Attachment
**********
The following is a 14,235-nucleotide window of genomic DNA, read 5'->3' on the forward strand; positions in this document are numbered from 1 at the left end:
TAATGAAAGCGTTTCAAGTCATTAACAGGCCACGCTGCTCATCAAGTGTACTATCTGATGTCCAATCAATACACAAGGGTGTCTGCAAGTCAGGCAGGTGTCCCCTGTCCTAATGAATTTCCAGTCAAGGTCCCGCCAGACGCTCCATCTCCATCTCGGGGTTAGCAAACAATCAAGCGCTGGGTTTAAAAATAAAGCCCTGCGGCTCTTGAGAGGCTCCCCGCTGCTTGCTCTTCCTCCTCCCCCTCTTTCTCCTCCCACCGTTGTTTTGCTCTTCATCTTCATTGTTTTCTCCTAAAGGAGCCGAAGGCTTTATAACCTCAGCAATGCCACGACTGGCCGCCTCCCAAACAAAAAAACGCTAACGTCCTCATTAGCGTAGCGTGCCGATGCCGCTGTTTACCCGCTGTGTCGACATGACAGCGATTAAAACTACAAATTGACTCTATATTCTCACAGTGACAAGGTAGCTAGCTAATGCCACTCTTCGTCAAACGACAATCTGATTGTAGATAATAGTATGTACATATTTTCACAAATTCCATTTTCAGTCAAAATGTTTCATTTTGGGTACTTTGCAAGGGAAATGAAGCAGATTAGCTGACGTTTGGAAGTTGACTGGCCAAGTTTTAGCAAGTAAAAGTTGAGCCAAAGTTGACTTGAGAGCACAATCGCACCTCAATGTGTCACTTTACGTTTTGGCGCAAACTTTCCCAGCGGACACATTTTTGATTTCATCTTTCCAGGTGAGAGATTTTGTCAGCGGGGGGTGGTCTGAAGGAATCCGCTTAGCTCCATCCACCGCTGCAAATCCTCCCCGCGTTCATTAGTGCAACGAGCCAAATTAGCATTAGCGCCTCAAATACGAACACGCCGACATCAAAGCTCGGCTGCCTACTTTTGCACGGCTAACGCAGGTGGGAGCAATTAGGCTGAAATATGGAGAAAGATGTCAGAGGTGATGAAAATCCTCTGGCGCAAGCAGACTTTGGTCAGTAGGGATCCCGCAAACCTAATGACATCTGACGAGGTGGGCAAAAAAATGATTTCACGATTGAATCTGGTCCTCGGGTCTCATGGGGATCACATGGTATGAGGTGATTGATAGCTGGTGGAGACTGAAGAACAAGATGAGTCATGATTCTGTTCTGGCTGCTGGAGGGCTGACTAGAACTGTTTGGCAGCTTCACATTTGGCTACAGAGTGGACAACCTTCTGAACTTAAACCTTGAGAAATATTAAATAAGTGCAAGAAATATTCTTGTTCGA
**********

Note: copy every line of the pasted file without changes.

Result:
The following is a 14,235-nucleotide window of genomic DNA, read 5'->3' on the forward strand; positions in this document are numbered from 1 at the left end:
TAATGAAAGCGTTTCAAGTCATTAACAGGCCACGCTGCTCATCAAGTGTACTATCTGATGTCCAATCAATACACAAGGGTGTCTGCAAGTCAGGCAGGTGTCCCCTGTCCTAATGAATTTCCAGTCAAGGTCCCGCCAGACGCTCCATCTCCATCTCGGGGTTAGCAAACAATCAAGCGCTGGGTTTAAAAATAAAGCCCTGCGGCTCTTGAGAGGCTCCCCGCTGCTTGCTCTTCCTCCTCCCCCTCTTTCTCCTCCCACCGTTGTTTTGCTCTTCATCTTCATTGTTTTCTCCTAAAGGAGCCGAAGGCTTTATAACCTCAGCAATGCCACGACTGGCCGCCTCCCAAACAAAAAAACGCTAACGTCCTCATTAGCGTAGCGTGCCGATGCCGCTGTTTACCCGCTGTGTCGACATGACAGCGATTAAAACTACAAATTGACTCTATATTCTCACAGTGACAAGGTAGCTAGCTAATGCCACTCTTCGTCAAACGACAATCTGATTGTAGATAATAGTATGTACATATTTTCACAAATTCCATTTTCAGTCAAAATGTTTCATTTTGGGTACTTTGCAAGGGAAATGAAGCAGATTAGCTGACGTTTGGAAGTTGACTGGCCAAGTTTTAGCAAGTAAAAGTTGAGCCAAAGTTGACTTGAGAGCACAATCGCACCTCAATGTGTCACTTTACGTTTTGGCGCAAACTTTCCCAGCGGACACATTTTTGATTTCATCTTTCCAGGTGAGAGATTTTGTCAGCGGGGGGTGGTCTGAAGGAATCCGCTTAGCTCCATCCACCGCTGCAAATCCTCCCCGCGTTCATTAGTGCAACGAGCCAAATTAGCATTAGCGCCTCAAATACGAACACGCCGACATCAAAGCTCGGCTGCCTACTTTTGCACGGCTAACGCAGGTGGGAGCAATTAGGCTGAAATATGGAGAAAGATGTCAGAGGTGATGAAAATCCTCTGGCGCAAGCAGACTTTGGTCAGTAGGGATCCCGCAAACCTAATGACATCTGACGAGGTGGGCAAAAAAATGATTTCACGATTGAATCTGGTCCTCGGGTCTCATGGGGATCACATGGTATGAGGTGATTGATAGCTGGTGGAGACTGAAGAACAAGATGAGTCATGATTCTGTTCTGGCTGCTGGAGGGCTGACTAGAACTGTTTGGCAGCTTCACATTTGGCTACAGAGTGGACAACCTTCTGAACTTAAACCTTGAGAAATATTAAATAAGTGCAAGAAATATTCTTGTTCGA